28 October 2008

The Greens are beginning to wake up to the uneasy Reality of Sitting in a political Trap

Ireland's coalition government is stumbling from one crisis into the next, and the three parties involved are drifting from uncertainty to uncertainty now on a daily basis. Crisis has become the normal condition, and worries about the next problem around the corner makes many politicians ever more nervous.

Today TDs and Councillors of Ireland's Green Party - the second largest force in the coalition - have been meeting in Dublin to discuss their (belated) response to the ongoing controversy over the 2009 Budget. (see also my entries of October 14th & 20th)

After a long and deafening silence in the previous week, which saw the Budget introduced by the Minister for Finance Brian Lenihan (FF) and the Irish nation erupt in anger and protest over its new measures - in particular the withdrawal of medical cards from the elderly - the Green politicians are beginning to wake up to the realities of being a junior partner to Fianna Fáil. This - to call a spade a spade - means nothing else but sitting in a political trap, with little legroom and even less leeway. Having burned their 25-year-old ideological ships last year when entering the coalition, they have hardly anywhere left to go, except political oblivion.

Some within the party are now expressing concern about the proposed cutbacks in education, which will be at the centre of a Dáil debate tomorrow and on Thursday.

Ireland's Green Party knows only too well that it stands already fully in the spotlight.
Two independent TDs - Joe Behan and Finian McGrath - withdrew their support from the government over the new budget, rendering the support of John Gormley (above) even more important for Taoiseach Brian Cowan and Fianna Fáil.

Gormley's TDs will have to support the government in Thursday's vote on a Labour Party motion on the education cuts, and that will be difficult and uncomfortable for them.

Dublin TD Paul Gogarty (left), the youngest of the six Green members of the Dáil, has already called for the cutbacks to be reversed and has suggested alternatives to the Minister for Education, Batt O'Keeffe (FF).

Green Party leader John Gormley has said that he is in government for the long haul, but many of his party's Councillors are worried about their prospects in next year's local government elections and may have a different view.
They have already voiced their opposition to the medical card cuts and will be just as unhappy about many other budget provisions.

In order to survive as Taoiseach, Brian Cowen needs the Green Party, and in oder to provide this vital support, John Gormley needs the support of his whole party, not just the six TDs and two Senators he has in Leinster House.

There has been already a split in the Green Party earlier this year, when two thirds decided to support the Lisbon Treaty, while one third voted against it. (for this see also my entry of January 20th)
The latter elements of the party were found in happy and rather easy partnership with the People's Movement in the NO camp before the June referendum, and it is likely that at least some frustrated Greens will give up their party membership sooner or later over the ever more unpopular closeness of their leadership to Fianna Fáil.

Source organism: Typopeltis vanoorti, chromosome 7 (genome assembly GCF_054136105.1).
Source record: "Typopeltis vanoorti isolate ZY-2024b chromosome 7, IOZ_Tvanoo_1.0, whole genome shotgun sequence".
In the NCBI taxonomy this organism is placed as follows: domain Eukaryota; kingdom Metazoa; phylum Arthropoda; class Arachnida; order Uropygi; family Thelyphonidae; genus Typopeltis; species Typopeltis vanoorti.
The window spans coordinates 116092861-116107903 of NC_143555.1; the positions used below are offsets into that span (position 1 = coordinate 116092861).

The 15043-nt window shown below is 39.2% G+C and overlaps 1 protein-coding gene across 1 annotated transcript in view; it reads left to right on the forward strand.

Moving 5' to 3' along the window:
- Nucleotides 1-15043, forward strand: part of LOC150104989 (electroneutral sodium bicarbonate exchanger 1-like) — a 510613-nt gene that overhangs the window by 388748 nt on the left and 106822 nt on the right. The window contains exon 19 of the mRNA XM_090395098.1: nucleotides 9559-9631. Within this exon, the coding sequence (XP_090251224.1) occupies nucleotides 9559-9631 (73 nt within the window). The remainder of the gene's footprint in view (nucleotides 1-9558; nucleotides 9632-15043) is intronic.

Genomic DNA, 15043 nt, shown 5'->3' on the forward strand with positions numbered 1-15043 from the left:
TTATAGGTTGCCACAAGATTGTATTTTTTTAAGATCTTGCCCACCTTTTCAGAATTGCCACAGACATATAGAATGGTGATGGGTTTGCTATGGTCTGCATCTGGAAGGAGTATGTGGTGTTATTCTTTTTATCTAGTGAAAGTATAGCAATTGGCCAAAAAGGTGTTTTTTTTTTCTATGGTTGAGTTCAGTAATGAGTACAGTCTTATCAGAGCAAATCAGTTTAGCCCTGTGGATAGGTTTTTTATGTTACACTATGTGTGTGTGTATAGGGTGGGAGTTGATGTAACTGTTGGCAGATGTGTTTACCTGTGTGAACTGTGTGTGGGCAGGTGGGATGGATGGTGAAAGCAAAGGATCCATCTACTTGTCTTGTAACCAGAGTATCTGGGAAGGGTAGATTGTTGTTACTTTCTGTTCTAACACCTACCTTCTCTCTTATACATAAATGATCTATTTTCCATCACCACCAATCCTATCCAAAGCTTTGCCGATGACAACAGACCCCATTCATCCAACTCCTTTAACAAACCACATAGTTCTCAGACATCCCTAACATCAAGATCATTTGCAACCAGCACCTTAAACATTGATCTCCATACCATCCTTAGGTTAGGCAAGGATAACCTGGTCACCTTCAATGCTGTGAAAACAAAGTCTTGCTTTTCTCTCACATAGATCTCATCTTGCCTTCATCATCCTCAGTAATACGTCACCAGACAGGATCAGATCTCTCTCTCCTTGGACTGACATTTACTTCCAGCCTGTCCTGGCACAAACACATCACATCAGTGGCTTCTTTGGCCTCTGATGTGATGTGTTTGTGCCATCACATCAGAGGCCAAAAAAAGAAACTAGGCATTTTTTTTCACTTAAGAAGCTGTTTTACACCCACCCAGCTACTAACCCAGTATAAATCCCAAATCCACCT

Perhaps those members of the Green Party who - against critical advice and against common sense - rushed into the coalition with Fianna Fáil in June 2007, will now feel the eyes of their friends on them, and hear their angry questions ringing in their ears. As things stand right now, anything could happen and no political surprises can be ruled out for the foreseeable future.

The Emerald Islander

1 comment:

Damian said...

Again, you're way off the mark. The Green Party is not waking up to anything.

The country is broke. Banks are shaky. The budget had to be tough if we don't want to bequeath future Irish generations with a ruined economy and staggering national debt.

As Sunday's RedC Poll would seem to indicate, the people do not blame the Green Party either for the Medical Card fiasco or for previous government policies that wasted some of the opportunities presented by the boom.

The country now needs leadership and responsible, progressive government – not dominate by parties reliant on the unions, the farmers, the builders and developers - or any other vested interest for that matter. The Greens, in a newly strengthened position in the Dail, offer that leadership.

P.S. The Greens' democratic acceptance of a difference of opinion on Lisbon is not by a long way the same thing as a split. Labour are split. FG are split. FF are split. The Greens respect both sets of views within the Party. The shinners, presumably, aren't too keen on dissenting voices - hence their 99.9% sheeplike – I meant disciplined, adherence to the party line.

P.P.S. concerning your claim that it is "likely that at least some frustrated Greens will give up their party membership sooner or later"; membership has increased by a third in 2007 and is on course to do even better this year. Resignations have been in the single figures. It would be nice if the facts fitted your theories, but they just don't.

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